Two of the most popular water filters for camping, disaster prep, and prepper bug out bags are the Sawyer Mini and LifeStraw.
Overview of the Sawyer Mini and LifeStraw
Both the Sawyer Mini and LifeStraw are hollow-fiber membrane water filters. This means that the water passes through a mesh-like membrane. The membrane catches bacteria, protozoa, algae, and other waterborne pathogens.
Compared to the bulky ceramic water filters of the past, the Sawyer Mini and LifeStraw are very compact. They are also straightforward to use.
No pumping is required, and you never have to change the filter.
I’m not exaggerating when I say these water filters are game changers.
When I was a kid, camping water filters were clunky, and the filters had to be constantly replaced. The Sawyer Mini and LifeStraw are often distributed in disaster-struck places (such as Haiti after their massive earthquake).
These water filters have probably saved thousands of lives by providing a cheap and easy solution for clean drinking water.
Sawyer Mini vs. LifeStraw Specs
|Filter Life (Gallons)
|1 ltr \5.5 mins
LifeStraw vs Sawyer
When comparing the LifeStraw against the Sawyer Mini, you’ve got to understand that LifeStraw was designed for use in 3rd world countries. It wasn’t meant to be a backcountry solution for backpackers and survivalists. Instead, it is a cheap, disposable water filter that could be distributed to save lives.
By contrast, the Sawyer Mini was designed for backcountry use. It takes the concept of the LifeStraw and improves it tenfold. Here’s the breakdown.
Backcountry water filters are rated by microns. The rating means how small of particles can get through the filter. The smallest bacteria is 0.37 long. To ensure that all bacteria get filtered out of your water, you’d need a filter smaller than this (protozoa, algae, and other microorganisms are larger than bacteria).
Rated at 0.1 microns, the Sawyer Mini is the superior of the two filters. Some comparison posts make a big deal out of the fact that the Sawyer Mini removes 99.9999% of waterborne bacteria compared to “just” 99.9% with the LifeStraw.
Honestly, this slight difference doesn’t matter too much. Both Sawyer and LifeStraw do an excellent job of filtering water.
Remember, these water filters DO NOT treat:
- Heavy metals
In backcountry situations, you usually don’t have to worry about these threats.
The LifeStraw is Only a Straw
Those videos that show using the LifeStraw to drink straight from a dirty puddle are cool. In a SHTF situation, I’d be happy to have a LifeStraw (read our guide to the best survival straw filters.) However, there are issues with relying on a straw to filter water for everyday planning and prep.
Issues with Straw Filters:
- Must squat down and stick your head close to the water to drink.
- Use a lot of mouth-suction power (especially with murky water).
- Have no way of taking filtered water with you.
- Can’t fill up a cooking pot.
Of course, you can find creative ways to eliminate these issues with the LifeStraw. For example, some people might fill a water bottle with dirty water and then use the LifeStraw to drink from the bottle.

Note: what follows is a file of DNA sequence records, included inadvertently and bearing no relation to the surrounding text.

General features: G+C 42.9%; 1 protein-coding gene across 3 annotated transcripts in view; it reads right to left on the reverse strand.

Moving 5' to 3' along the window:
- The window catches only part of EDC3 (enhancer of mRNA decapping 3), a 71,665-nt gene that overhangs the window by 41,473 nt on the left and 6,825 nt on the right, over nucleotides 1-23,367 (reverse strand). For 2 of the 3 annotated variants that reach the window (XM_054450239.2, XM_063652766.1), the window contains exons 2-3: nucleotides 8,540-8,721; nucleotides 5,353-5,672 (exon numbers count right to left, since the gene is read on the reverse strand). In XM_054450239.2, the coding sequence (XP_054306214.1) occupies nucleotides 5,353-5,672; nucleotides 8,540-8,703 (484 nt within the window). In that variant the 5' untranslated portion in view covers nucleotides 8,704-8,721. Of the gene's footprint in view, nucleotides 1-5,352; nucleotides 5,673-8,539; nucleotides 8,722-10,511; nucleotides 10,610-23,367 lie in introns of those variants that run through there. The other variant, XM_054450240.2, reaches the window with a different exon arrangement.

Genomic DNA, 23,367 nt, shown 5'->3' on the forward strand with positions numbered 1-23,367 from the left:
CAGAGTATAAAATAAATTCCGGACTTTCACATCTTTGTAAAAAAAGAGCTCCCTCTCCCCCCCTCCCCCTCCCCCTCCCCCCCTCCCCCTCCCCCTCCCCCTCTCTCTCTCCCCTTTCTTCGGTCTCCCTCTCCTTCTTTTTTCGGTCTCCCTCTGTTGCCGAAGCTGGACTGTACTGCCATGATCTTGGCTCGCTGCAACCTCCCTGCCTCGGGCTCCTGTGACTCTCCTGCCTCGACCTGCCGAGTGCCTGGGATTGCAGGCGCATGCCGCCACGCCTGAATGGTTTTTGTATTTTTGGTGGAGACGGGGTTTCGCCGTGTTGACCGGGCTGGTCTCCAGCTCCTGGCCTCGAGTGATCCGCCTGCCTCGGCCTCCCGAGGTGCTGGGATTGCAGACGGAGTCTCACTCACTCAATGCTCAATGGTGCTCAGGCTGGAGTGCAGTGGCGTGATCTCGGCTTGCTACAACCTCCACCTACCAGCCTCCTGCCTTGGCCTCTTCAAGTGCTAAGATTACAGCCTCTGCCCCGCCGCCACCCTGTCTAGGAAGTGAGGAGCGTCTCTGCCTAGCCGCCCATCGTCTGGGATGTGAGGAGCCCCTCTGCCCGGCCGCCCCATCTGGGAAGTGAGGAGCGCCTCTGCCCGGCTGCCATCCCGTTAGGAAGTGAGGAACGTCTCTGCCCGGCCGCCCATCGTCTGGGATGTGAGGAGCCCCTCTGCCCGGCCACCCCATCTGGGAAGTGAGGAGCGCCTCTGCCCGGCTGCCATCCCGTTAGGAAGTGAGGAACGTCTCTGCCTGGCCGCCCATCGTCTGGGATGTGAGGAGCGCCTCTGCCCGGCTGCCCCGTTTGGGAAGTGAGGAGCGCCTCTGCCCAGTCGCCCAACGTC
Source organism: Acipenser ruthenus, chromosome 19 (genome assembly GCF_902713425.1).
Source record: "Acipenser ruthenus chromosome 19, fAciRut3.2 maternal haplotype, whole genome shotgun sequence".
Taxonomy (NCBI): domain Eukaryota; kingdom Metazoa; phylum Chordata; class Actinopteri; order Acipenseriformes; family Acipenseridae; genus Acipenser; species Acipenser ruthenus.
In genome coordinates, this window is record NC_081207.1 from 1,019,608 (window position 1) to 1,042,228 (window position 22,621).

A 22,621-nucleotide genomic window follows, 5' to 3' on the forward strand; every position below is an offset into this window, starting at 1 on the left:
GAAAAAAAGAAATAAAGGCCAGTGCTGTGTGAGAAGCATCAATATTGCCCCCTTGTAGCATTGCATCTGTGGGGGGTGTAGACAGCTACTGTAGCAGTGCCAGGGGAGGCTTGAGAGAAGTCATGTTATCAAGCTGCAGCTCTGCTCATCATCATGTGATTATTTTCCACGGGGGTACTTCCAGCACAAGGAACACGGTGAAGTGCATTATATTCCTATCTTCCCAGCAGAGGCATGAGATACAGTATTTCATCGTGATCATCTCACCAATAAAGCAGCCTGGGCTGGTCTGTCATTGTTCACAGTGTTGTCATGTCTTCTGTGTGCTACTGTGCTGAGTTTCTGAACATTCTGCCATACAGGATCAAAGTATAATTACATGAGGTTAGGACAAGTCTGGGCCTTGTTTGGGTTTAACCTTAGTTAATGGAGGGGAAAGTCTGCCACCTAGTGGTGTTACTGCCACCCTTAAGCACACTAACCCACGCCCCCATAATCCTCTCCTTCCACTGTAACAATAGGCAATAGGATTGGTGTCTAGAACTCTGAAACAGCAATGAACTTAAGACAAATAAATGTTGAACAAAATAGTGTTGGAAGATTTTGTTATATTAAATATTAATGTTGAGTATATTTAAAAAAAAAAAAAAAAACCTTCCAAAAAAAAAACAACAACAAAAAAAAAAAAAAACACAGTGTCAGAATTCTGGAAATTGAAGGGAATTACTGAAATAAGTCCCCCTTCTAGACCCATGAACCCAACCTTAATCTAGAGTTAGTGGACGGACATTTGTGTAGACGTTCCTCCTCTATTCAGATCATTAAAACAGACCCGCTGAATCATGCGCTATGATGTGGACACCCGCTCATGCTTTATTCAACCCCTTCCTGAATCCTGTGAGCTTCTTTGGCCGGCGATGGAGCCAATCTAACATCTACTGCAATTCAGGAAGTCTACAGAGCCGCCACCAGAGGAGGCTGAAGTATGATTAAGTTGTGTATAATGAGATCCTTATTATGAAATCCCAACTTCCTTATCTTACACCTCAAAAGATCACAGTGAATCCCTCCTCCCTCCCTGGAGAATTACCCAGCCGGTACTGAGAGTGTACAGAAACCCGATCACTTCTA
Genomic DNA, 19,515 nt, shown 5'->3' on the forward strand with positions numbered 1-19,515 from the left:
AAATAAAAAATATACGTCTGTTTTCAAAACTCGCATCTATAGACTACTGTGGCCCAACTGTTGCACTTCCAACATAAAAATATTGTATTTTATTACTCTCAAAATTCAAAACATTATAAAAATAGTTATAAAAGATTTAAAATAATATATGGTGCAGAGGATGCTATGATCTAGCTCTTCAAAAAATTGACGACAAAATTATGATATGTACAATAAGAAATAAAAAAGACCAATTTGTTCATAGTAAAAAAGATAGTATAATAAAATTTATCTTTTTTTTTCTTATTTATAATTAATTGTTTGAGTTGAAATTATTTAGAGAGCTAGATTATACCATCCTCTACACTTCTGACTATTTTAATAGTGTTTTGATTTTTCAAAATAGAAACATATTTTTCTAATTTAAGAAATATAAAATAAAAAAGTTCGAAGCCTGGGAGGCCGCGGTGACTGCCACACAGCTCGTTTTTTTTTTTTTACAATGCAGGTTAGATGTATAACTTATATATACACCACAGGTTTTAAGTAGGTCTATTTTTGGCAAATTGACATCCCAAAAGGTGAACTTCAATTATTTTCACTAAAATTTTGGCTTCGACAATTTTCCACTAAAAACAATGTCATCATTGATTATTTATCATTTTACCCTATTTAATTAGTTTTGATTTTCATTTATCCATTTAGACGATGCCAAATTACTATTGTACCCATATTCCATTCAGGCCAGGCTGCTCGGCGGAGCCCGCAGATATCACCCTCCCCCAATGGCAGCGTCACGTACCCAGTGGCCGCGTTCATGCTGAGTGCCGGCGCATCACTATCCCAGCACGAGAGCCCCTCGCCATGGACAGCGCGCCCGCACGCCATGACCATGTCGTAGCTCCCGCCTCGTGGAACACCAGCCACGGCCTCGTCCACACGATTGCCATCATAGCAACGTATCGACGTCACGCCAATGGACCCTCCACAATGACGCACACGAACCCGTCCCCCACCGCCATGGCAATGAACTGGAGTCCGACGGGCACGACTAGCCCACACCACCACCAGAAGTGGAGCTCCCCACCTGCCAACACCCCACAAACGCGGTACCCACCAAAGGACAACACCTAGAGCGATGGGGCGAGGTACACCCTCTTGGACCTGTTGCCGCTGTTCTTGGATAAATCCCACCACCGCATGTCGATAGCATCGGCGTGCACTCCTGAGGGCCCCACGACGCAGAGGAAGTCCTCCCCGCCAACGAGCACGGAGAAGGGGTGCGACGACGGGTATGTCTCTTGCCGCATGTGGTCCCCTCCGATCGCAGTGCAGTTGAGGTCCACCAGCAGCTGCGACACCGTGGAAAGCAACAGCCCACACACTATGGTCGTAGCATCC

To fill a cooking pot, you could suck water into your mouth and spit it into the pot.
Yes – these solutions will work in a pinch. But not something that I want to rely on! By contrast, the Sawyer Mini can be used in numerous ways.
*Note that LifeStraw has started making other products to address these issues. For example, the LifeStraw Family, Community, and Mission are all gravity-powered. This means you can get clean water to take with you. However, those products aren’t exactly portable solutions. (Read our reviews of the best gravity water filters.)
The Sawyer Mini is a Straw and Much More
Here is where the Sawyer Mini wins hands-down against the LifeStraw. The LifeStraw is only a straw, whereas the Sawyer Mini is very versatile.
Ways to Use the Sawyer Mini:
- Be used as a straw to drink directly from the source.
- Drink from pouch or water bottle.
- Squeeze clean water through the filter into a bottle/pot.
- Spliced into a water bladder hose.
I find the best way to use the Sawyer Mini is to keep two water bottles with you. One you fill with dirty water. Screw the Sawyer Mini onto it, squeeze, and collect the clean water in your other water bottle. Just make sure you remember which bottle is for clean and dirty!
Here’s another area where the Sawyer Mini beats the LifeStraw. You can clean the Sawyer with backflushing – just shoot some clean water through the bottom side of it. The water will push out any gunk built up in the filter.
The Sawyer Mini comes with a special syringe just for backflushing. You can also use a SmartWater bottle for backflushing.
The LifeStraw can also be backflushed. However, they recommend blowing air through the bottom end to blow out buildup. This isn’t nearly as efficient as shooting water through.
The last I checked, the Sawyer Mini costs slightly more than the LifeStraw. However, the Sawyer Mini can filter 100,000 gallons of water compared to just 4,000 gallons with the LifeStraw.
Considering how versatile and long-lasting the Sawyer Mini is, you’ll regret it if you choose the LifeStraw to save a few bucks.
While the LifeStraw is also a fantastic product, it pales compared to all the Sawyer Mini can do.
No, the Sawyer Mini does not remove viruses (they are smaller than 0.1 microns in size and therefore pass through the filter)
No, the Sawyer mini does not remove chemicals or pesticides.
Yes, this bacterium will be filtered by the 0.1-micron filter.
No, both filters need to be replaced if they are wet and then get frozen.